43:25 - I utterly agree that our understanding of the history of these organizations that are nominally adhering to the same ideology or similar ideologies - we don’t have a good handle on at all. Partly that is a language barrier - as you know, it’s not easy to learn these languages that are required to get deep into it, and also because of how dangerous some of these groups are. It’s not easy to do a lot of original research on them. Also, valuable primary sources are killed off as well. So it’s not an easy area to work in. So I would agree that histories of individuals and groups, we are certainly in the starting stages.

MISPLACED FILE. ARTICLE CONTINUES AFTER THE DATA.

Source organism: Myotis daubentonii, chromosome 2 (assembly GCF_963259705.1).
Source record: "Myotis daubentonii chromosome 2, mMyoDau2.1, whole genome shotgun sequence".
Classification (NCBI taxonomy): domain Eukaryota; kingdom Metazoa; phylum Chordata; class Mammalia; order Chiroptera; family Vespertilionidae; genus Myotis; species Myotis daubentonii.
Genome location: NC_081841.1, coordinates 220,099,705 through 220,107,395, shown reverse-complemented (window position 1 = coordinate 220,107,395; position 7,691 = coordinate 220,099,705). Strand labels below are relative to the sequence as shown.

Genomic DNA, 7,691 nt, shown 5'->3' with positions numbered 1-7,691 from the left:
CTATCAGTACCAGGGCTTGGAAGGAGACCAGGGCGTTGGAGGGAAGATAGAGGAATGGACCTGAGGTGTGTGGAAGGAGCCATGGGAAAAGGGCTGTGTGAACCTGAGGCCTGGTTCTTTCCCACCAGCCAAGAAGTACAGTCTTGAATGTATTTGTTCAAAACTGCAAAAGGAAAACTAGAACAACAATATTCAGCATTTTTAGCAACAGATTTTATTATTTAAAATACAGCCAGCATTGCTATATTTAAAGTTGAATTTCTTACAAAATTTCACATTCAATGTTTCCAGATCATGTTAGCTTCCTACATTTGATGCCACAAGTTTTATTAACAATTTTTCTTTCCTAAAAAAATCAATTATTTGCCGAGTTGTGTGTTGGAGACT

44:45 - (On ‘have policy lessons been learned since 2001/2003’) I would say among the policy-making elite, yes. There is much more a pessimism about what the Americans can do in the Middle East despite their overwhelming military power, and there’s greater humility. It’s tough to say with the political class, and you don’t know which of that to take seriously. Right now I’m trying to catalog the Republican candidates positions on ISIS, and they’re all over the field. Some are isolationist, some sound aggressive, but when you scratch the surface, you realize they’re talking about putting a few more special forces on the ground. I think everybody is constrained by the mood of the American public, which is very much anti-interventionist, and even when there are spikes in their support for intervention, nobody believes it will be long lasting, so it will not sustain a decades long occupation. So I do think there has been a reassessment of the efficacy of American power, almost too far in the opposite extreme. There’s almost a sense of hopelessness, that the Americans cannot do anything to help, which will make it to where - if that endures - America will become increasingly isolationist, and you have other powers who do not feel so isolationist who are getting involved and perhaps making things even worse.